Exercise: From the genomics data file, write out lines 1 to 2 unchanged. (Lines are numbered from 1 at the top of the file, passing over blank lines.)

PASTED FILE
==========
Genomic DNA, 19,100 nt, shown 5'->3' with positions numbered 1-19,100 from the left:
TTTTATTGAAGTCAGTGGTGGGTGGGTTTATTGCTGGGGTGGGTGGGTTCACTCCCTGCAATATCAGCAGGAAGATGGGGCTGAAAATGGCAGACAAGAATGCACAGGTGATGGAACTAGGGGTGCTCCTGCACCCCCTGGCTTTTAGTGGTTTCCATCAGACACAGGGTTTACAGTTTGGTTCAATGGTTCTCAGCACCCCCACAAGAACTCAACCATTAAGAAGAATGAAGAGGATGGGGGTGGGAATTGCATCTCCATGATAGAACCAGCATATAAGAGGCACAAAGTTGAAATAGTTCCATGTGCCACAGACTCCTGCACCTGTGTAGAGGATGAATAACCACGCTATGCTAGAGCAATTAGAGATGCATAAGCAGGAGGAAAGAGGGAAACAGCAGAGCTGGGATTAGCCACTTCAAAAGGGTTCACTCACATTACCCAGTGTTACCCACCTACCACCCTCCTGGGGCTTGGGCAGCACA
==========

Genomic DNA, 19,100 nt, shown 5'->3' with positions numbered 1-19,100 from the left:
TTTTATTGAAGTCAGTGGTGGGTGGGTTTATTGCTGGGGTGGGTGGGTTCACTCCCTGCAATATCAGCAGGAAGATGGGGCTGAAAATGGCAGACAAGAATGCACAGGTGATGGAACTAGGGGTGCTCCTGCACCCCCTGGCTTTTAGTGGTTTCCATCAGACACAGGGTTTACAGTTTGGTTCAATGGTTCTCAGCACCCCCACAAGAACTCAACCATTAAGAAGAATGAAGAGGATGGGGGTGGGAATTGCATCTCCATGATAGAACCAGCATATAAGAGGCACAAAGTTGAAATAGTTCCATGTGCCACAGACTCCTGCACCTGTGTAGAGGATGAATAACCACGCTATGCTAGAGCAATTAGAGATGCATAAGCAGGAGGAAAGAGGGAAACAGCAGAGCTGGGATTAGCCACTTCAAAAGGGTTCACTCACATTACCCAGTGTTACCCACCTACCACCCTCCTGGGGCTTGGGCAGCACA